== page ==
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Cheesethief

[Raspbian] Guide to running off of External HDD

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Running Raspbian From an HDD

 

LQ5Im7t.jpg

 

 

Disclaimer: I am no Linux or security genius, so if anything goes wrong, it is absolutely your own fault.

 

USB Bus Disclaimer: It is good to keep in mind that the USB and Ethernet bus are shared. This means ethernet speed and usb read/write speeds affect each other negatively.

 

Intro:

I will try to whip up a few guides based on my own current setup with my Pi. This one is fairly simple, all you are doing is moving stuff from the SD card to your USB storage. This is necessary if you are going to be torrenting on your Raspberry Pi, otherwise you will be enjoying constant SD card corruption.

 

Understand that the SD card is still required, even after completing this guide. The Raspberry Pi only looks at the SD card for boot instructions, this tutorial guides you through copying the contents of the SD card to your HDD and editing the boot files on the SD card to point to the HDD instead of the SD card during boot.

 

Prerequisites:

- Already Running Raspbian from an SD card

- Have SSH enabled on your Pi

- An externally powered External Enclosure on your HDD. (Recommended) I use this one: Sabrent

or

- A GOOD powered USB hub that can put out the needed power to your HDD. (Not Recommended, but doable)

 

Part 1: The Main Course ~Copying SD to HDD~

This guide won't have many pictures and I seriously hope you do not need me to show you Terminal pics of every command to put in...

 

1. Format your External HDD fully or just the partition you want your Pi to run off of to ext4. You can do this using a liveUSB or liveCD version of Ubuntu using gparted. I also highly recommend also adding a linux swap partition of 1gb to the HDD.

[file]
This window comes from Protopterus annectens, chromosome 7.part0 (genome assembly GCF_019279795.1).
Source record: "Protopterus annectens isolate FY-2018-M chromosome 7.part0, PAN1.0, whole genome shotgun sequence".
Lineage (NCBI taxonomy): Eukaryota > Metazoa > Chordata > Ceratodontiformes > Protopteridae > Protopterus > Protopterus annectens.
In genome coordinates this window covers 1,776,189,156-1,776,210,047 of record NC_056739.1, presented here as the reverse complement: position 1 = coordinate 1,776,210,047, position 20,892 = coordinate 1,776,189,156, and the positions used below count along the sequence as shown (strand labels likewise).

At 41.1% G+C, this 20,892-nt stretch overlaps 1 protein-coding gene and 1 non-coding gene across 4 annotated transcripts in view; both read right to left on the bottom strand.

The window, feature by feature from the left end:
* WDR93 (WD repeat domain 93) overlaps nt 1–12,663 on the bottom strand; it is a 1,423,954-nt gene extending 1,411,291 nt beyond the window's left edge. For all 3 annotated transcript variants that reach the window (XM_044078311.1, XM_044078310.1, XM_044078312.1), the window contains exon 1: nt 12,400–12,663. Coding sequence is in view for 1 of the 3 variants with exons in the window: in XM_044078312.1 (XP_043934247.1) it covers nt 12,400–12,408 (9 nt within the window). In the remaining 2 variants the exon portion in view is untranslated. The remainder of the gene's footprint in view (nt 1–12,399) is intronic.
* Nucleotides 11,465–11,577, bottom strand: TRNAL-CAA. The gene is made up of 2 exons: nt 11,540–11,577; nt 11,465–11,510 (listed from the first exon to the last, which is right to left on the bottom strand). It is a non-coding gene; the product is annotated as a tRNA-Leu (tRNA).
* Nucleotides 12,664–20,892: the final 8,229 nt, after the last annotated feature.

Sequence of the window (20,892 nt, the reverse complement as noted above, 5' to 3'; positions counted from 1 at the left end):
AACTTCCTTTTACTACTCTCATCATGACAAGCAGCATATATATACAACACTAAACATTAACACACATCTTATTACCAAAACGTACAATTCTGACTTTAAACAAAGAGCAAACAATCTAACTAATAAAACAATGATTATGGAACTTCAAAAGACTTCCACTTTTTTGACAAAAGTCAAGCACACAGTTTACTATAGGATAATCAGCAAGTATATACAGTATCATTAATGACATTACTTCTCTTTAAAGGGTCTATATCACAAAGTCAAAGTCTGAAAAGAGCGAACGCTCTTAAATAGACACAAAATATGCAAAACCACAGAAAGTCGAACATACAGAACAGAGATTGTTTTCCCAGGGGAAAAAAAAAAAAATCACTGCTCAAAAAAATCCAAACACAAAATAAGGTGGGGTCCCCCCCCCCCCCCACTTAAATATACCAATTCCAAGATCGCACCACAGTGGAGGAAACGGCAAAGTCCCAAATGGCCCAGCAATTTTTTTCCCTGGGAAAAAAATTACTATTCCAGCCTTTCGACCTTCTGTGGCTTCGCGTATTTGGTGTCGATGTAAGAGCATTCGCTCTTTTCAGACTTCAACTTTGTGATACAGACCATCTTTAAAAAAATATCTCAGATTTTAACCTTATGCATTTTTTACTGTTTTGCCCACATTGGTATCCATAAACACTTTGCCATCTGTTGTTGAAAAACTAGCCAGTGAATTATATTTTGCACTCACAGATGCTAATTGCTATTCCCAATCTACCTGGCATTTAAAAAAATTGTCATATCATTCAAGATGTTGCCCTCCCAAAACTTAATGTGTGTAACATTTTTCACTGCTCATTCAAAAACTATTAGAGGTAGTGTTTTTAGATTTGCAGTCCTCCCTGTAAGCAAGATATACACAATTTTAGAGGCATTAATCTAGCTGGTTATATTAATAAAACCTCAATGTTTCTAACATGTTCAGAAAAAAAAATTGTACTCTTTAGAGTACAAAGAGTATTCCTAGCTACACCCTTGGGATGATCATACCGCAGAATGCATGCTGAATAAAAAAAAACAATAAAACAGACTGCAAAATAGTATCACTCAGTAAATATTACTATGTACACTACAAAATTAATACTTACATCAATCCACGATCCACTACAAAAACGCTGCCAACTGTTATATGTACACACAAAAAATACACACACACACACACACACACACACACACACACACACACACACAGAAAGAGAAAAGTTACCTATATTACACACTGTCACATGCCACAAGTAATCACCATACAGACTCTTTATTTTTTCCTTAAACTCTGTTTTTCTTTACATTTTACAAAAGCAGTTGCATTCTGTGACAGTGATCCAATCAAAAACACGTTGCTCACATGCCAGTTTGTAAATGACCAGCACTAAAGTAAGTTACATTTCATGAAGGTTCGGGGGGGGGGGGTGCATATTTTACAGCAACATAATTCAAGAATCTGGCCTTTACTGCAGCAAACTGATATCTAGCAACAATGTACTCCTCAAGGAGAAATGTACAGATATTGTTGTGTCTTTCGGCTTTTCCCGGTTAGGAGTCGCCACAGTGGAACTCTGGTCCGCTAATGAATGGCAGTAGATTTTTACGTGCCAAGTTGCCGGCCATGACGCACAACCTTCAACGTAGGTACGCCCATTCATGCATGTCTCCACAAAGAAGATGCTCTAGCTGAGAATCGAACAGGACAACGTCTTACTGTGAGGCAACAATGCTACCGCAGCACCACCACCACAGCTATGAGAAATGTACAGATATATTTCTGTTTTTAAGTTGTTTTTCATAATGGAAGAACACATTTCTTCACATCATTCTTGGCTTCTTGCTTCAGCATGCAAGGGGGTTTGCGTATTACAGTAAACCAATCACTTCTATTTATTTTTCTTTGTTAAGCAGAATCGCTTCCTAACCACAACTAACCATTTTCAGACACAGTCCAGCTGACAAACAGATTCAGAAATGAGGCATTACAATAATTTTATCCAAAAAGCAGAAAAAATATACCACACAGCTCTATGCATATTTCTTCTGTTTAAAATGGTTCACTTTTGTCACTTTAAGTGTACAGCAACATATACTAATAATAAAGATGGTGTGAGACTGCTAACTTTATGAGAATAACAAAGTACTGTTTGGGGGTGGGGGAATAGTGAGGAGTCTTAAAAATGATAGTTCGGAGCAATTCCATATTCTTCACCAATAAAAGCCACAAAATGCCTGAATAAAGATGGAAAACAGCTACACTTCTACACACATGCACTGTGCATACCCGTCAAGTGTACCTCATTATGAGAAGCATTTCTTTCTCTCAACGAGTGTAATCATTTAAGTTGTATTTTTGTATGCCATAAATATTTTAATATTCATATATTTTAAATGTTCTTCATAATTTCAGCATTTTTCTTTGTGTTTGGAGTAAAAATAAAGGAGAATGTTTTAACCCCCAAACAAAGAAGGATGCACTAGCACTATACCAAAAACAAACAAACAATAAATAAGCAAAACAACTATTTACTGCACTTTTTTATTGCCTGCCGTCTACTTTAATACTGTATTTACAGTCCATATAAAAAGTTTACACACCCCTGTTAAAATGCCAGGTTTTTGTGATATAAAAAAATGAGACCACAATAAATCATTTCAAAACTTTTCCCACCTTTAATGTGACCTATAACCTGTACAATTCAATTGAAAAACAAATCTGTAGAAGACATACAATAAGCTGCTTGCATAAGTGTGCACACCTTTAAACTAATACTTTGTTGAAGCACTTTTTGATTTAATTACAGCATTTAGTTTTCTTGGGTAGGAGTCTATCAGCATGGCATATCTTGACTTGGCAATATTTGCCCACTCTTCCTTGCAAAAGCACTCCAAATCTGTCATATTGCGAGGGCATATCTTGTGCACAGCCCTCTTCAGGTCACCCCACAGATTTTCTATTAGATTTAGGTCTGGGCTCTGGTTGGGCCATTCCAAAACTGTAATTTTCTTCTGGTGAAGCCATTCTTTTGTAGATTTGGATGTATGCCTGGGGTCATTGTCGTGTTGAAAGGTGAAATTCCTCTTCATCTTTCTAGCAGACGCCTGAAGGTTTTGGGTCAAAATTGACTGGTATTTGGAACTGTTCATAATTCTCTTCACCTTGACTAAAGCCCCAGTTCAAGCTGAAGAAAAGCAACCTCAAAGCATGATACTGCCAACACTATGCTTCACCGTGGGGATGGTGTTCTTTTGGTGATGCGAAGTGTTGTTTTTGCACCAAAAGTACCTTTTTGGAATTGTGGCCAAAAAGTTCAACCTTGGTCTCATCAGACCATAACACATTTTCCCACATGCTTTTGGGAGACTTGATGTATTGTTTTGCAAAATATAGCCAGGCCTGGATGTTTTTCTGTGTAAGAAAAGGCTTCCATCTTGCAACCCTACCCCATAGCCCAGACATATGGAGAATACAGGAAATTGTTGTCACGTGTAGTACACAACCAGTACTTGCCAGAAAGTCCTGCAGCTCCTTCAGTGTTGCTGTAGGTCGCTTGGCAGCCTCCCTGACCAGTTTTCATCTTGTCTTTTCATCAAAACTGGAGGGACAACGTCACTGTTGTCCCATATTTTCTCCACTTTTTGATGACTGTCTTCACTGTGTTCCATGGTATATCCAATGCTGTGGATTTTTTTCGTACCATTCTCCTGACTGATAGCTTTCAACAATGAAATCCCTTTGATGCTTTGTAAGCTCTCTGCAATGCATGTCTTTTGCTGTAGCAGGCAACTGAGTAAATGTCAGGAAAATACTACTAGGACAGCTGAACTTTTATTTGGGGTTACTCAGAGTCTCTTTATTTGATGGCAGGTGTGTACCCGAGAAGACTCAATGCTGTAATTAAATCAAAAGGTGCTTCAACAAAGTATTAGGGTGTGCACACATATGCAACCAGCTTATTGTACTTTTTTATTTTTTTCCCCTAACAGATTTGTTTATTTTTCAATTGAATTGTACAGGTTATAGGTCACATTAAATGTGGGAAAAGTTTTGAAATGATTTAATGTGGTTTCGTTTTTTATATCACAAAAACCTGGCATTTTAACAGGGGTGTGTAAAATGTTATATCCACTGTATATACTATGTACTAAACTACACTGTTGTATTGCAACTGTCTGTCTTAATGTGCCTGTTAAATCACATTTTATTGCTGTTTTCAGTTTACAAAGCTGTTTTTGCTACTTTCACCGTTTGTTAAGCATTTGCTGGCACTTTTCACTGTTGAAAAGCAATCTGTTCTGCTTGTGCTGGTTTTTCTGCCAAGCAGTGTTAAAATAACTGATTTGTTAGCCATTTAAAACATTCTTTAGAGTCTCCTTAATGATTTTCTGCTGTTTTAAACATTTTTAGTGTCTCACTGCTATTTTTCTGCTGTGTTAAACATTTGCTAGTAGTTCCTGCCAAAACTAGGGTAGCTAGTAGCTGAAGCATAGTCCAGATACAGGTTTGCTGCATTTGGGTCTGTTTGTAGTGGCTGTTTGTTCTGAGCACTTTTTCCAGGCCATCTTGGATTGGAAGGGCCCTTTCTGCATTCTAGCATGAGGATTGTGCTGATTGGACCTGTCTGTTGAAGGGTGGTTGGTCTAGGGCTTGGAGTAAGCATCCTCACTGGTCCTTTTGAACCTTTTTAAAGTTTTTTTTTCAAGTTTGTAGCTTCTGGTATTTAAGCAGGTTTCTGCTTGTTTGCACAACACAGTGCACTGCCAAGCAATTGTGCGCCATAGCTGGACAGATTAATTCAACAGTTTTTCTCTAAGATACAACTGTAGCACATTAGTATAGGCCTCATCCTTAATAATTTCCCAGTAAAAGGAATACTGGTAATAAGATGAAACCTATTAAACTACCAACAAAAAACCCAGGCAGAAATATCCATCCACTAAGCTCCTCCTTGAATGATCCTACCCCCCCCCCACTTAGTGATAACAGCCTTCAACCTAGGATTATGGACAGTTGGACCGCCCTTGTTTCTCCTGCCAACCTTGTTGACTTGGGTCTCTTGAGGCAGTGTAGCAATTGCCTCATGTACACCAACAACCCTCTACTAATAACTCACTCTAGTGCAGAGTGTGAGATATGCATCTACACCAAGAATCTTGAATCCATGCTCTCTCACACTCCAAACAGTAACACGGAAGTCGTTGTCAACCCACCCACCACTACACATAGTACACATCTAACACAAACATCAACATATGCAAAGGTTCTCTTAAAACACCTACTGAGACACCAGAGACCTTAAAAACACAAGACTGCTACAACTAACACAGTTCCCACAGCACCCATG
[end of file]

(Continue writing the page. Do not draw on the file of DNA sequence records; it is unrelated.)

2. SSH into your Pi and make sure it's up to date.

 

 
sudo apt-get update && sudo apt-get upgrade -y

3. If there were any updates, I do suggest you restart it real quick before proceeding:

 
sudo shutdown -r now

4. Plug in, or make sure your External HDD is plugged in. 5. Mount your ext4 partition Look for the partition you want to copy to:

 
sudo fdisk -l

Here's an example of what you will see: LApLldY.jpg Keep in mind, mine is already set up, so what you will see will likely be a tad different than what's in that picture. After you have found out what partition it is you need to mount, run:

 
sudo mount /dev/sd## /mnt

Where # = the letter and number of the partition you chose. 6. Copy the data [all and don't traverse file systems]

 
sudo rsync -ax / /mnt/

This will probably take a good long while, do not be alarmed. Make some coffee or look at some youtube videos in the meantime. 7. Change the rootfs locations (I will be using /dev/sda1, you use whatever you chose above)

 
sudo nano /boot/cmdline.txt

and change /dev/mmcblk0p1 to be /dev/sda1 (ctrl + x then hit y to save)

 
sudo nano /mnt/etc/fstab

so / points to /dev/sda1 #[not strictly necessary but good practice] and add a swap file/drive there. ***Adding a swap file guide below*** Remember to replace /dev/sda1 in the above directions with the partition that you chose in step 5! 8. Reboot and pray that everything is ok.

 
sudo shutdown -r now

Part 2: Dessert ~Adding that darn swap file~ 1. Run the following command to find out the UUID of your swap partition:

 
sudo blkid

You should get something like this spat out at you: fiYBllA.jpg The one that says TYPE="swap" is the one you are looking for. 2. Copypasta that UUID that it gives you into a txt using notepad or something so you have quick access to it. 3. Replace the example UUID in here with your own:

 
UUID=65ccf943-2f4b-43e2-b8a2-1df57618e701 none   swap    sw      0       0

Copypasta that ^ into your notepad and delete the example uuid and paste in your own. 4. Copy and paste that UUID line you edited just now into fstab, below the last drive.

 
sudo nano /etc/fstab

Then ctrl + x and y to save it.